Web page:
At Carrowdore

We can see the spire above the trees –
Church of Ireland, proudly Anglican –
but have to stop for local expertise.
Can ye drive up there? Ye surely can!

There are no signs, and no encouragement,
as though our errand's wholly frivolous,
and this a place of pilgrimage that's meant
for other and less worldly travellers,

so in this quiet place where, tightly wound,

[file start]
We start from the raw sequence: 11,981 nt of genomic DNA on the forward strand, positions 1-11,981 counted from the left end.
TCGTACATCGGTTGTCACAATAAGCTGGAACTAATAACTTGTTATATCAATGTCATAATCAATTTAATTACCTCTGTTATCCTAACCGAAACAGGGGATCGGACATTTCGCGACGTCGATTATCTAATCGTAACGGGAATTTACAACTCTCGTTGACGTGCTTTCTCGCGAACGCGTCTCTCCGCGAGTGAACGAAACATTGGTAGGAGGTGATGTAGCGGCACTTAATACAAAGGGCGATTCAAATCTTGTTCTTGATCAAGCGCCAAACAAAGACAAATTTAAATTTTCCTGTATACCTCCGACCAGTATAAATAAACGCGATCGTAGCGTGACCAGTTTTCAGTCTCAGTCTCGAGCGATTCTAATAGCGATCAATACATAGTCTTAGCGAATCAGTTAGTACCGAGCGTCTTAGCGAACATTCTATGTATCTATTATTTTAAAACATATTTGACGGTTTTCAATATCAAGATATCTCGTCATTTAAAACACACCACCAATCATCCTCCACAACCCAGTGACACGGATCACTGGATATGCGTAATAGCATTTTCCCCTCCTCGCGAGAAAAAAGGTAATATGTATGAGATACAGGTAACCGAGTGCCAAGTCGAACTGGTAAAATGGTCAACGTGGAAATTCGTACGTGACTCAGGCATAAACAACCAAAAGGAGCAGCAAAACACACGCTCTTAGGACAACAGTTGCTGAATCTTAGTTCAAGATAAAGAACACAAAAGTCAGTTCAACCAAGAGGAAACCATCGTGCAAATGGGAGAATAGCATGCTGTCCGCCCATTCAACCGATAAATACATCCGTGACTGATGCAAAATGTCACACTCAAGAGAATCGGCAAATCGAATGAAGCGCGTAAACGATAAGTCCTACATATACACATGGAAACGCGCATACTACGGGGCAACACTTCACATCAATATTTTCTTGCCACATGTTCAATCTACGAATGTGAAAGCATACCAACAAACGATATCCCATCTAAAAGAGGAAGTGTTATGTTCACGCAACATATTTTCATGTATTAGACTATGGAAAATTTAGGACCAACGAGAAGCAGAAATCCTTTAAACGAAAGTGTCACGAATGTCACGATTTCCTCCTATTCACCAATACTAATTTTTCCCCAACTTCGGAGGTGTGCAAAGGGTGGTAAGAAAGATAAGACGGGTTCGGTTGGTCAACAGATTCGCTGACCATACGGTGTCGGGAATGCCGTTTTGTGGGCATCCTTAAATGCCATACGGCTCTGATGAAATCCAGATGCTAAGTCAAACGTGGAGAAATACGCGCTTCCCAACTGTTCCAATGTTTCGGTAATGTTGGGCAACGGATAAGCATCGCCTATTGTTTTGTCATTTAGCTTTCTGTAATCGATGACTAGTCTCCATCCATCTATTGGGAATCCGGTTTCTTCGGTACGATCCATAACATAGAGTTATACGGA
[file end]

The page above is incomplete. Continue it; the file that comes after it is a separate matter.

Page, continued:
the champions of church and lodge relax
and reach an understanding, underground,
we walk the rows of sundry Mcs and Macs.

He's closer to the church than we expect,
until we recollect his pedigree:
though not exactly one of the elect,
he can assert the ties of family.

Sprouting from the grave, a sickly fuchsia,
touched too much by frost, a faded grey,
braces itself for an inclement future.
Cut it right back, prune it ruthlessly,

she says; it will grow back as good as new.
We take a last look round before we go –
the sloping paths, the customary yew –
and picture it beneath a fall of snow.


David Callin